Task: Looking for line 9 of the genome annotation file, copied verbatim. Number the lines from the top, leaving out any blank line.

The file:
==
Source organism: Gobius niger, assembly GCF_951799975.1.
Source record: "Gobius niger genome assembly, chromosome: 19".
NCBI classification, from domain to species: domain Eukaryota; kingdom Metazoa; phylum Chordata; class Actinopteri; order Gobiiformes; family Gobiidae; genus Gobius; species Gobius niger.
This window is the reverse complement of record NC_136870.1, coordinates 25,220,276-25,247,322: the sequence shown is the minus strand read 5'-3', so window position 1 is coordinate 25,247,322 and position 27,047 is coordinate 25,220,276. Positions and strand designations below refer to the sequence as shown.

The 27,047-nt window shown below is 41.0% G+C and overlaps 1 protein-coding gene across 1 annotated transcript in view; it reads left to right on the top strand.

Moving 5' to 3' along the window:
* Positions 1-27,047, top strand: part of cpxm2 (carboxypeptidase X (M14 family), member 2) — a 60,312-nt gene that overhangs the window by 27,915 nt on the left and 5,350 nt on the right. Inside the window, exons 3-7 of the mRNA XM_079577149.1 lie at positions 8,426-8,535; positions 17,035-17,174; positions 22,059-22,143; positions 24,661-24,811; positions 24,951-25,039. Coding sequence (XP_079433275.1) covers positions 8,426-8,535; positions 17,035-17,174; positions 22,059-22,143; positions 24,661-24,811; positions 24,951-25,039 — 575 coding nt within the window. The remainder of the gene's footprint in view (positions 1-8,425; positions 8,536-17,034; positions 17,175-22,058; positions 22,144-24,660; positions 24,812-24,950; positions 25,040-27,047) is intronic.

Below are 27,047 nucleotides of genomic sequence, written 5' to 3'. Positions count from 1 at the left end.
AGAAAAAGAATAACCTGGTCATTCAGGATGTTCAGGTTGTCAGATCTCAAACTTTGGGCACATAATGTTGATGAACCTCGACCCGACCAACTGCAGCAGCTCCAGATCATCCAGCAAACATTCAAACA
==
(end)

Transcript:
AGAAAAAGAATAACCTGGTCATTCAGGATGTTCAGGTTGTCAGATCTCAAACTTTGGGCACATAATGTTGATGAACCTCGACCCGACCAACTGCAGCAGCTCCAGATCATCCAGCAAACATTCAAACA